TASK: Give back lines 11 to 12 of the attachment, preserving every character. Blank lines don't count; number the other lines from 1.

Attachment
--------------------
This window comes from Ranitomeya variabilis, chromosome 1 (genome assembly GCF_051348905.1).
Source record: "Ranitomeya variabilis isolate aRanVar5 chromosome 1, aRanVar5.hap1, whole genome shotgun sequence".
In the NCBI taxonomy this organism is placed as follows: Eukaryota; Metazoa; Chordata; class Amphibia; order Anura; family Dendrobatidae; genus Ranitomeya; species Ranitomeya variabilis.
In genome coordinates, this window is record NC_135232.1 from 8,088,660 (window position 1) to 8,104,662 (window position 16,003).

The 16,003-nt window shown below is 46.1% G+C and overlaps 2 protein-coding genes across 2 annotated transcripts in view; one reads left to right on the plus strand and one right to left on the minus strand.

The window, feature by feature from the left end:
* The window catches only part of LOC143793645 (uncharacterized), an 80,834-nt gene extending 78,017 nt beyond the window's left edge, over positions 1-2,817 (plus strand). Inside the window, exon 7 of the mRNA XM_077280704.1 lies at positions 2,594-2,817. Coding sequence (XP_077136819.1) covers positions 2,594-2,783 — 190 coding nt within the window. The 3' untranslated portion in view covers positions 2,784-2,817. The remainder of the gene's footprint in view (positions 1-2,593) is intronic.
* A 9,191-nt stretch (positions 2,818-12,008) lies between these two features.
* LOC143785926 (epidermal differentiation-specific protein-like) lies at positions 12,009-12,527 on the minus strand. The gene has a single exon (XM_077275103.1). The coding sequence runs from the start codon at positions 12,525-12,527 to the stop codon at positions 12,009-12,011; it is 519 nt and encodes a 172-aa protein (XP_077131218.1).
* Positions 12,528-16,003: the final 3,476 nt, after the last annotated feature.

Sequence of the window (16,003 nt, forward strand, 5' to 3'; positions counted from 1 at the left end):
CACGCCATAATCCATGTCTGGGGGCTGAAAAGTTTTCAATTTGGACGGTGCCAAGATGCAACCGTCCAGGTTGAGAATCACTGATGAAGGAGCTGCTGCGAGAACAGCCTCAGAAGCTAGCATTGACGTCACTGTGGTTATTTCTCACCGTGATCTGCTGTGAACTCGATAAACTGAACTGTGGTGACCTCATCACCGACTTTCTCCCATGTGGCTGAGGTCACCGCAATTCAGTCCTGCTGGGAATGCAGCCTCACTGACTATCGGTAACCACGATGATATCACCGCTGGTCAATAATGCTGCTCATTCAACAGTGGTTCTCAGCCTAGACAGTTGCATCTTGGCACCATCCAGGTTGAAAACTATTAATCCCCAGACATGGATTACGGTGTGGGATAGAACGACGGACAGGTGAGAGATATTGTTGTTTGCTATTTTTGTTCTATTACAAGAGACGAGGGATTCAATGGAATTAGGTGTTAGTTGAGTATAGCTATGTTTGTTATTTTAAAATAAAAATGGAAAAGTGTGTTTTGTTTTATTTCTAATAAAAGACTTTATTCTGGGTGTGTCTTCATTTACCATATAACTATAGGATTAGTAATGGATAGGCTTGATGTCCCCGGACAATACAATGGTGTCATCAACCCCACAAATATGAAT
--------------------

Sequence of the window (16,003 nt, forward strand, 5' to 3'; positions counted from 1 at the left end):
CACGCCATAATCCATGTCTGGGGGCTGAAAAGTTTTCAATTTGGACGGTGCCAAGATGCAACCGTCCAGGTTGAGAATCACTGATGAAGGAGCTGCTGCGAGAACAGCCTCAGAAGCTAGCATTGACGTCACTGTGGTTATTTCTCACCGTGATCTGCTGTGAACTCGATAAACTGAACTGTGGTGACCTCATCACCGACTTTCTCCCATGTGGCTGAGGTCACCGCAATTCAGTCCTGCTGGGAATGCAGCCTCACTGACTATCGGTAACCACGATGATATCACCGCTGGTCAATAATGCTGCTCATTCAACAGTGGTTCTCAGCCTAGACAGTTGCATCTTGGCACCATCCAGGTTGAAAACTATTAATCCCCAGACATGGATTACGGTGTGGGATAGAACGACGGACAGGTGAGAGATATTGTTGTTTGCTATTTTTGTTCTATTACAAGAGACGAGGGATTCAATGGAATTAGGTGTTAGTTGAGTATAGCTATGTTTGTTATTTTAAAATAAAAATGGAAAAGTGTGTTTTGTTTTATTTCTAATAAAAGACTTTATTCTGGGTGTGTCTTCATTTACCATATAACTATAGGATTAGTAATGGATAGGCTTGATGTCCCCGGACAATACAATGGTGTCATCAACCCCACAAATATGAAT